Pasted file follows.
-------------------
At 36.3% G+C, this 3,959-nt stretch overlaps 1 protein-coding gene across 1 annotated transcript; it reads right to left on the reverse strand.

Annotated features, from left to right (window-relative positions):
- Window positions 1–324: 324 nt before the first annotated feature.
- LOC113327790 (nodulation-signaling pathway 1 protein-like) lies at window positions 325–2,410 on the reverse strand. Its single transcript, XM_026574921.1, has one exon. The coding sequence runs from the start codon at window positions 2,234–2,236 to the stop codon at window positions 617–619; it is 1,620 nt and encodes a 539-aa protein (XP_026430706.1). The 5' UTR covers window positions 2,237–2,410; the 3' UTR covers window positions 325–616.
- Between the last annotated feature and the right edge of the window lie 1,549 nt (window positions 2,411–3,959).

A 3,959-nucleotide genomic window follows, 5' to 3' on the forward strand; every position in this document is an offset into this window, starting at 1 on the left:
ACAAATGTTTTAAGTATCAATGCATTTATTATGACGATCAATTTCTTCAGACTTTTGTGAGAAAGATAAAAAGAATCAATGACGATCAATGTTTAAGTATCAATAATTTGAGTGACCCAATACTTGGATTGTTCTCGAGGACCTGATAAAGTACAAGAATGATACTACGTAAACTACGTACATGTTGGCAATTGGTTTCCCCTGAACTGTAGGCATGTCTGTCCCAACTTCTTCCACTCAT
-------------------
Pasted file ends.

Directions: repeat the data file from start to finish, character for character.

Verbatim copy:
At 36.3% G+C, this 3,959-nt stretch overlaps 1 protein-coding gene across 1 annotated transcript; it reads right to left on the reverse strand.

Annotated features, from left to right (window-relative positions):
- Window positions 1–324: 324 nt before the first annotated feature.
- LOC113327790 (nodulation-signaling pathway 1 protein-like) lies at window positions 325–2,410 on the reverse strand. Its single transcript, XM_026574921.1, has one exon. The coding sequence runs from the start codon at window positions 2,234–2,236 to the stop codon at window positions 617–619; it is 1,620 nt and encodes a 539-aa protein (XP_026430706.1). The 5' UTR covers window positions 2,237–2,410; the 3' UTR covers window positions 325–616.
- Between the last annotated feature and the right edge of the window lie 1,549 nt (window positions 2,411–3,959).

A 3,959-nucleotide genomic window follows, 5' to 3' on the forward strand; every position in this document is an offset into this window, starting at 1 on the left:
ACAAATGTTTTAAGTATCAATGCATTTATTATGACGATCAATTTCTTCAGACTTTTGTGAGAAAGATAAAAAGAATCAATGACGATCAATGTTTAAGTATCAATAATTTGAGTGACCCAATACTTGGATTGTTCTCGAGGACCTGATAAAGTACAAGAATGATACTACGTAAACTACGTACATGTTGGCAATTGGTTTCCCCTGAACTGTAGGCATGTCTGTCCCAACTTCTTCCACTCAT